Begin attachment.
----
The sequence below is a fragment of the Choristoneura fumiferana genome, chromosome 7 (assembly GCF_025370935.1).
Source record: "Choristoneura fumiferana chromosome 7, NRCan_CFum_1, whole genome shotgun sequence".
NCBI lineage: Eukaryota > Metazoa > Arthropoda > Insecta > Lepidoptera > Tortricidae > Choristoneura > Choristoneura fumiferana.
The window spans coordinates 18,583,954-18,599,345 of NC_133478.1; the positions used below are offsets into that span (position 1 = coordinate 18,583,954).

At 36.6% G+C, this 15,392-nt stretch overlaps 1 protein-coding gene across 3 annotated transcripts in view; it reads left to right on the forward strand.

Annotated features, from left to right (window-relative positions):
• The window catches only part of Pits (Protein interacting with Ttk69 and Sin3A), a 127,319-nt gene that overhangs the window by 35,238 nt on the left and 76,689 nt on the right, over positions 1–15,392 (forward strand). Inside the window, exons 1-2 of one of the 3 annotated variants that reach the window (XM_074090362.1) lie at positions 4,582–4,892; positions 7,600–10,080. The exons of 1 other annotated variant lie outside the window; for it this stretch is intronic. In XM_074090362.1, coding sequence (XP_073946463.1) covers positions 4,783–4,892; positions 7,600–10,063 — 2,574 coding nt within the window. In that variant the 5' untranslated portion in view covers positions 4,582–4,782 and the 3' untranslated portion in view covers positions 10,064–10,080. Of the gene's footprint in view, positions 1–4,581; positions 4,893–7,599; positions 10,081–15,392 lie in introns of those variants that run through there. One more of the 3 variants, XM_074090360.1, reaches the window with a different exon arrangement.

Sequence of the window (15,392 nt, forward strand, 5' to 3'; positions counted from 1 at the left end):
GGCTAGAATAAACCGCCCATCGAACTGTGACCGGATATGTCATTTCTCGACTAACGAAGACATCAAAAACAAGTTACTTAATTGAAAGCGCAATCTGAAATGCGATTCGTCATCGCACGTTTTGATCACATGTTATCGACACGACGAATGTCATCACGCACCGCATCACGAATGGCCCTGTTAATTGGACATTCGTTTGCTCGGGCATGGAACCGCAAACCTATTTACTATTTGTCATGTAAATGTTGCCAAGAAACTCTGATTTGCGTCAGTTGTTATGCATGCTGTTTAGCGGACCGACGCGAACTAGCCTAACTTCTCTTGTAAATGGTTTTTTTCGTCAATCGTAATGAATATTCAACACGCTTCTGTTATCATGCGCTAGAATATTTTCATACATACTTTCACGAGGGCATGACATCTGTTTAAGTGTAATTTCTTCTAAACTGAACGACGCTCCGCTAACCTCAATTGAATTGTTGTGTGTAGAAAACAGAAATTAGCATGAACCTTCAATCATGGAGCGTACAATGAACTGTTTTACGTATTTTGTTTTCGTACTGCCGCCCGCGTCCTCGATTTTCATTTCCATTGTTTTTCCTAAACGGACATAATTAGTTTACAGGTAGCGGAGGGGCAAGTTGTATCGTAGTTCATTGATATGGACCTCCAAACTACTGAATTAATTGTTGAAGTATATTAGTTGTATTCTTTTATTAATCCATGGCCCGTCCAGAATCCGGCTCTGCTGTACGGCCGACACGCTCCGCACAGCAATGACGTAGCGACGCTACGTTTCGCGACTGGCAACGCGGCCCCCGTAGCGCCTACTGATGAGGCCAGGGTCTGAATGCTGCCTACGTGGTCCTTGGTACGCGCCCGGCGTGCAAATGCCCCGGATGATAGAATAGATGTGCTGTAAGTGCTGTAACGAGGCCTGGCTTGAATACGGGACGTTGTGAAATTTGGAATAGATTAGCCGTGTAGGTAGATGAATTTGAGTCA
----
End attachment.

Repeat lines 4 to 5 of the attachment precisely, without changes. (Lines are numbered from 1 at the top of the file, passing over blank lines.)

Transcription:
The window spans coordinates 18,583,954-18,599,345 of NC_133478.1; the positions used below are offsets into that span (position 1 = coordinate 18,583,954).

At 36.6% G+C, this 15,392-nt stretch overlaps 1 protein-coding gene across 3 annotated transcripts in view; it reads left to right on the forward strand.